Protesters gathered in other states as well, including Michigan, Virginia, Utah and Texas.
Trump would receive 306 Electoral College votes if election results stand. To win, a candidate needs a majority of electoral college votes, or 270.
For weeks, there have been calls for electors to “vote their conscience” and select anyone other than Trump as president, fueled by Democratic presidential candidate Hillary Clinton winning an overwhelming majority of the popular vote and allegations of Russian interference in the election.
A group of celebrities made a video appealing to electors, saying anyone who broke their pledge to vote against Trump would go down in history as an “American hero.” An online petition amassed 4.9 million signatures.
Though faithless electors would be breaking the law in some states, a Harvard Law School professor spearheaded an effort to offer them legal services, and activist Michael Moore promised to pay any fees they incur for refusing to vote for Trump.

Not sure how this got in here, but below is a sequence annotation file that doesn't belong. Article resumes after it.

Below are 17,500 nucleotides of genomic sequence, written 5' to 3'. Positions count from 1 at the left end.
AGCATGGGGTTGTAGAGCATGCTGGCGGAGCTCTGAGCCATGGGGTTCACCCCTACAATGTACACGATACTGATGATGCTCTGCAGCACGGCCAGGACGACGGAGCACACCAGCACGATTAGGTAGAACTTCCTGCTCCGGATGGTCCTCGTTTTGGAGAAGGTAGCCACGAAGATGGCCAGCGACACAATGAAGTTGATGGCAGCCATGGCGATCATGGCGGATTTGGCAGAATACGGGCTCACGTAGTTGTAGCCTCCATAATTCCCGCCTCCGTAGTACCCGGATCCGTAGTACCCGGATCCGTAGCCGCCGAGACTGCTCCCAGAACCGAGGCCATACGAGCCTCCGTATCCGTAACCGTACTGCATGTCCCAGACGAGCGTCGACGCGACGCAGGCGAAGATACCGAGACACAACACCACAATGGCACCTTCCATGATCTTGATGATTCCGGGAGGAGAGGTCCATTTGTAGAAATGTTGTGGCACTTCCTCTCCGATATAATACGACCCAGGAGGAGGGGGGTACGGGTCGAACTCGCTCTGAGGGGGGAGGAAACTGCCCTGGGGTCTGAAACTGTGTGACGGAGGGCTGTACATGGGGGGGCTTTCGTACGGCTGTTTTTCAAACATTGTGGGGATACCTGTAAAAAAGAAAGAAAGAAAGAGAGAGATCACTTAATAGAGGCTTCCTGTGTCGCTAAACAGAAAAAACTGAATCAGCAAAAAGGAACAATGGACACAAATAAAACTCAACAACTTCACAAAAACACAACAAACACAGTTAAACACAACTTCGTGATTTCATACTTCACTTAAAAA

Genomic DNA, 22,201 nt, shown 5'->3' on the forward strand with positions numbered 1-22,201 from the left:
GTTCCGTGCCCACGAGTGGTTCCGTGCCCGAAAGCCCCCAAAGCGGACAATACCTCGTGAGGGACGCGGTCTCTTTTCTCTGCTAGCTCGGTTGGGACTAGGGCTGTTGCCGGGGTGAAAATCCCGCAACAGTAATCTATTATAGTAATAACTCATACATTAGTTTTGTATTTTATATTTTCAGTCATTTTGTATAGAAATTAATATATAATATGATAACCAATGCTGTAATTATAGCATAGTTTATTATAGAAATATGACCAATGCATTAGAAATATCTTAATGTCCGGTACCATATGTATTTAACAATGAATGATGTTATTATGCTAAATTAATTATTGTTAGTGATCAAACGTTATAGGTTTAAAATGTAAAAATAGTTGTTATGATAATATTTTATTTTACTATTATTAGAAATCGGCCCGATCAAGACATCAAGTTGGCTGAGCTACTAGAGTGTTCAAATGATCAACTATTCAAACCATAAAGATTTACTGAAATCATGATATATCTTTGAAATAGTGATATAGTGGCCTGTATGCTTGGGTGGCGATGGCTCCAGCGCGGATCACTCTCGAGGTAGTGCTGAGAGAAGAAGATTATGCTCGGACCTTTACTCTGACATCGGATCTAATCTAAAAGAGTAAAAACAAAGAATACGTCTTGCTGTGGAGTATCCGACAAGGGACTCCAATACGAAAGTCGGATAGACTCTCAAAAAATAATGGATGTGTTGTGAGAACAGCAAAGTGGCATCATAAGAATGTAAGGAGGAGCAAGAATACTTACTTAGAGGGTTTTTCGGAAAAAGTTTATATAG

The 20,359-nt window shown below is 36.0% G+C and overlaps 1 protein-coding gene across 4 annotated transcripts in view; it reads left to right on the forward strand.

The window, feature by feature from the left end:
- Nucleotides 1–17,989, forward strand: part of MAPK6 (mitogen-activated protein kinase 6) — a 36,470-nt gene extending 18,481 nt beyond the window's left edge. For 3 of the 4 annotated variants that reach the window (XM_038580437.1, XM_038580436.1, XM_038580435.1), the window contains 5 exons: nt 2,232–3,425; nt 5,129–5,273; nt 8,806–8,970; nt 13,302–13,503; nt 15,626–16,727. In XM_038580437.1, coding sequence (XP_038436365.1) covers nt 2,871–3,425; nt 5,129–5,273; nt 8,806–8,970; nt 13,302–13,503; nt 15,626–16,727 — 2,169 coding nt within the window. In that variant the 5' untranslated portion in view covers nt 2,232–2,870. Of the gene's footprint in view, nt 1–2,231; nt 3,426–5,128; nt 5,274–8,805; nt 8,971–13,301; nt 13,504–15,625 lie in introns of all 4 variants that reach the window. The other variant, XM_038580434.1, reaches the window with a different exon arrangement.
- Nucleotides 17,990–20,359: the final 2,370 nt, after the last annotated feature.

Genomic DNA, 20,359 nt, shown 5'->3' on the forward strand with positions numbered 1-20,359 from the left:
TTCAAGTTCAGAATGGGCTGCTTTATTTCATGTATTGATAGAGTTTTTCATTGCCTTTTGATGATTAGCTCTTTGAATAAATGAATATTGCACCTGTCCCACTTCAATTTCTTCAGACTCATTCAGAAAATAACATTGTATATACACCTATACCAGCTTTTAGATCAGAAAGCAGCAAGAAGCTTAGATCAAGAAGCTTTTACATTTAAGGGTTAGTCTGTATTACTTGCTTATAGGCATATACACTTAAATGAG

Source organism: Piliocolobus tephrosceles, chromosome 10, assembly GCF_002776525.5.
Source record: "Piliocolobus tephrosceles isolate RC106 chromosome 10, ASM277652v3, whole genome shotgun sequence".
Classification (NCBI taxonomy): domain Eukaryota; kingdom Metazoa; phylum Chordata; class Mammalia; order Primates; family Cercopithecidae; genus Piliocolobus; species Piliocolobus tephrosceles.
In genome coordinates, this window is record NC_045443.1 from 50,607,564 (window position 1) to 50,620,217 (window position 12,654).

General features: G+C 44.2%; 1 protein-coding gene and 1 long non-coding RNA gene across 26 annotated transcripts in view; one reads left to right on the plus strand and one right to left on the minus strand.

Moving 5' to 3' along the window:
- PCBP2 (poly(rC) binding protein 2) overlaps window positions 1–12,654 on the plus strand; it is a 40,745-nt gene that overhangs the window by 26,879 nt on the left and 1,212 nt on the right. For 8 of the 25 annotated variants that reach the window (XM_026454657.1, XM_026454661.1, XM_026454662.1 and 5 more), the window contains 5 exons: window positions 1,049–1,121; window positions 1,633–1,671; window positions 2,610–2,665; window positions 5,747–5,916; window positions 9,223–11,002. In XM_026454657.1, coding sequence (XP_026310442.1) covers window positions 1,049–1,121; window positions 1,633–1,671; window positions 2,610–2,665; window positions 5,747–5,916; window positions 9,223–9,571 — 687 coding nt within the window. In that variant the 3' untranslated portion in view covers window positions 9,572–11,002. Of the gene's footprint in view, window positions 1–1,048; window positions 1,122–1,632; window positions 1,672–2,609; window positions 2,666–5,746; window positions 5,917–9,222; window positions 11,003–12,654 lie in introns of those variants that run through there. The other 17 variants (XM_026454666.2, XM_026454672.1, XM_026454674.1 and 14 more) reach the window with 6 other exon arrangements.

Moore has been one of the most vocal backers of the protests.
“This needs protest, this needs people’s voices,” Moore told MSNBC’s Chris Hayes in an interview this weekend. “Don’t say to yourself, ‘Well, what’s the use? How do we ― nothing’s going to happen.’ You don’t know that. You don’t know that. That’s why we have to keep fighting. We have to fight all the way to Inauguration Day and then be ready for them to start the day after the inauguration passing law after law after law.”
Protesters also gathered and held candlelight vigils in some states Sunday.
One Republican elector, Christopher Suprun of Texas, said earlier this month that he would not vote for Trump. However, no others have joined him publicly, and there’s little reason to believe that enough electors will withhold votes from Trump to change the election results. AP interviews with more than 330 electors found “little appetite for revolt.”